Editorial

India first

| Updated on January 12, 2018 Published on June 27, 2017

Modi’s fifth US visit has been surprisingly productive

Donald J Trump did it his way. He took to his favourite medium Twitter to signal he wouldn’t be flinging any metaphorical grenades into the delicately nurtured India-US relationship. “Look forward to welcoming India’s PM Modi to @WhiteHouse... Important strategic issues to discuss with a true friend,” Trump told his 32 million followers. Hours after Modi’s arrival on Monday, following his meetings with Secretary of State Rex Tillerson and Secretary of Defense James Mattis, the Americans sent out an even stronger signal all was well, by declaring Hizbul Mujahidden chief Syed Salahuddin a global terrorist.

In terms of the atmospherics —and bear hugs — so crucial in the world of diplomacy, Modi’s joint press conference followed by cocktails and dinner couldn’t have gone more favourably. Incidentally, Modi is the 46th world leader to meet Trump, but the first to get a dinner invitation. More crucially, the language on Pakistan was tougher and more direct than before. In a joint statement, the leaders called on Pakistan to ensure its territory is not used to launch terrorist attacks on other countries. They further called on Pakistan to “expeditiously bring to justice perpetrators” of the 26/11 Mumbai, Pathankot, and other cross-border terrorist attacks by Pakistan-based groups. By contrast, the language on China was toned down, possibly because Trump wants to preserve the balance with the Chinese who he needs both for trade and to rein in the North Koreans. In terms of defence, India got the 22 Guardian drones it’s been keen to add to its arsenal and significantly, it’s the first non-Nato ally to be allowed to buy these hi-tech weapons. Trump, who has made jobs his first priority, also noted pointedly India’s shopping for a large consignment of Boeing jets. On the economic front, India came under increased US pressure on IPRs, and the HIB visa issue remained unaddressed.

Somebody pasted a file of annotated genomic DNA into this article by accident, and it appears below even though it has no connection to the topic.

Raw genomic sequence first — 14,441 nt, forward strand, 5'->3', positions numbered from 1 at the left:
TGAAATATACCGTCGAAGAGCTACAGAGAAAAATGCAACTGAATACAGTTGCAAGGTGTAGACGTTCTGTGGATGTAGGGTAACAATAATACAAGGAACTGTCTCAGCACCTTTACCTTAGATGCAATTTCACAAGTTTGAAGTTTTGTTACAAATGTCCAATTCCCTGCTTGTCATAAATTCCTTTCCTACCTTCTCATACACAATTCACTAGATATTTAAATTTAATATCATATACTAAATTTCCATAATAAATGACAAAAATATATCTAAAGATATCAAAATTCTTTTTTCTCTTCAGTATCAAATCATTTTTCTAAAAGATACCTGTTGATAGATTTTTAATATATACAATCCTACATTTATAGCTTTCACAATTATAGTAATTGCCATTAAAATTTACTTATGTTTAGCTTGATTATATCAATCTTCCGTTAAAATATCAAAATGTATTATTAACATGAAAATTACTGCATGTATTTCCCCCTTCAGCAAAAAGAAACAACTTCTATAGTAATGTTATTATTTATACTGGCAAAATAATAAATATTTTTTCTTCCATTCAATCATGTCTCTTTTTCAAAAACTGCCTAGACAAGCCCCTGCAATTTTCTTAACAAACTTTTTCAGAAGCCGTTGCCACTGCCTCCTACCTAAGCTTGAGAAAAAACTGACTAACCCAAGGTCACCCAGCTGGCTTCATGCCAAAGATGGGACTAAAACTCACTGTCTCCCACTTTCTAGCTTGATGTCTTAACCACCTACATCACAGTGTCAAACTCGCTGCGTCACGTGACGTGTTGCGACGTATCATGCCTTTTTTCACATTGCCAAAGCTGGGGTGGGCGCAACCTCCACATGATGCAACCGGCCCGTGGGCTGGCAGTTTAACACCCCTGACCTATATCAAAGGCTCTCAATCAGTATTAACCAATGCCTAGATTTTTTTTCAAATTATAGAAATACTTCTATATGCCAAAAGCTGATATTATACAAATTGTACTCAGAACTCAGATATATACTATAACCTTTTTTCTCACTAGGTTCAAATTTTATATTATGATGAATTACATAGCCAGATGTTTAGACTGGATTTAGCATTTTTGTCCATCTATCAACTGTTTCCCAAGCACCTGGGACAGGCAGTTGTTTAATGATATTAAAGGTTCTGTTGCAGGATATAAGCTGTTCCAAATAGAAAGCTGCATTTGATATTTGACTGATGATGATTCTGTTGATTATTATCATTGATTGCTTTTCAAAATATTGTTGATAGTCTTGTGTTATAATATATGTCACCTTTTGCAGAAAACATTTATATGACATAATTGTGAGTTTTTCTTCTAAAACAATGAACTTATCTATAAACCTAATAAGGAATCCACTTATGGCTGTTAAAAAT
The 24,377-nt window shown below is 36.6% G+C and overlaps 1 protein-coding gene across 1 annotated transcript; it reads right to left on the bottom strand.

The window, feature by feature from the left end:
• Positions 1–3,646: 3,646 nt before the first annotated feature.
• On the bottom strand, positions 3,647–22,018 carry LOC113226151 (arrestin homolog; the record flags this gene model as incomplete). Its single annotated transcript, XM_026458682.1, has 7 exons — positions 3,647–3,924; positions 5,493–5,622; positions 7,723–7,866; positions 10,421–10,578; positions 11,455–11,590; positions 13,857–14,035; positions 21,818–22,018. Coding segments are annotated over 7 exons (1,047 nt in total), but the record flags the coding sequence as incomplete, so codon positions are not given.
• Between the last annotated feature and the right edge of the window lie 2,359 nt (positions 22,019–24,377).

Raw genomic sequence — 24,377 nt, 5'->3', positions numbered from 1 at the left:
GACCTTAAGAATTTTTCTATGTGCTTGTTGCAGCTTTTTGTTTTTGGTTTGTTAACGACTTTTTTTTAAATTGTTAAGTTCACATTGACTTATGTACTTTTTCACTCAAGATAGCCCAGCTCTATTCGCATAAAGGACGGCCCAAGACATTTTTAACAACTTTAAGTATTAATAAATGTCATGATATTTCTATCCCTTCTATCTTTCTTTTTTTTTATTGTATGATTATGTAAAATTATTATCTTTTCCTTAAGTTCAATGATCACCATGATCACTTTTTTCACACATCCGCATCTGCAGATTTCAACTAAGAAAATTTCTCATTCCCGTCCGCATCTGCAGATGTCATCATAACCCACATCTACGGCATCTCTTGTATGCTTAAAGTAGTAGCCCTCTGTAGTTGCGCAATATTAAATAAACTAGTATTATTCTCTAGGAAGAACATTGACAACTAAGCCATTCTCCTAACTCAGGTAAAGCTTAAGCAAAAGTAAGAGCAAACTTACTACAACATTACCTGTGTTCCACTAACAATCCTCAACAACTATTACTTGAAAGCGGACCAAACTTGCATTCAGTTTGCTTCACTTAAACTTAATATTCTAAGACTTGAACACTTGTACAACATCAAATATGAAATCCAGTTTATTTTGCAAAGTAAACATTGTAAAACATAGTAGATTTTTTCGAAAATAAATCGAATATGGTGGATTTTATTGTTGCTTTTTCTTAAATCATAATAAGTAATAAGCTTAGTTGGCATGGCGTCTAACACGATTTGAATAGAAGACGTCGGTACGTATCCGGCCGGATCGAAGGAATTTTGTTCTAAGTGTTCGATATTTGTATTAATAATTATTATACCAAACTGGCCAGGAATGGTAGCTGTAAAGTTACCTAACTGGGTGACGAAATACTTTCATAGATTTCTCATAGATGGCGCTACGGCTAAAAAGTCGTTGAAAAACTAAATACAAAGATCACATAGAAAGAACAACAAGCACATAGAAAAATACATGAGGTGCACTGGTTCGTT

For India, which kept expectations muted for the visit, it was clearly a moment of triumph. But India can’t afford to be lulled into diplomatic complacency and must make its moves on the global chessboard with redoubled caution in coming months. Indeed, India’s already keeping a wary eye on the Chinese. China made it clear it frowns on the blossoming India-US friendship which it reckons, is aimed squarely at encircling it. China’s Global Times didn’t mince its words: “Washington’s pursuit of closer ties with New Delhi is mainly driven by its strategic need to utilise India as a tool to counterbalance China. How many practical interests (sic) can India gain from it?” More ominously, Indian and Chinese troops were involved in a border stand-off a few days ago and, in retaliation, the Chinese have closed the Nathu-La Pass for pilgrims to Kailash Mansarovar. The move, coming as it did when Modi was in Washington, appeared to be aimed at sending a message — one India cannot ignore.

Published on June 27, 2017
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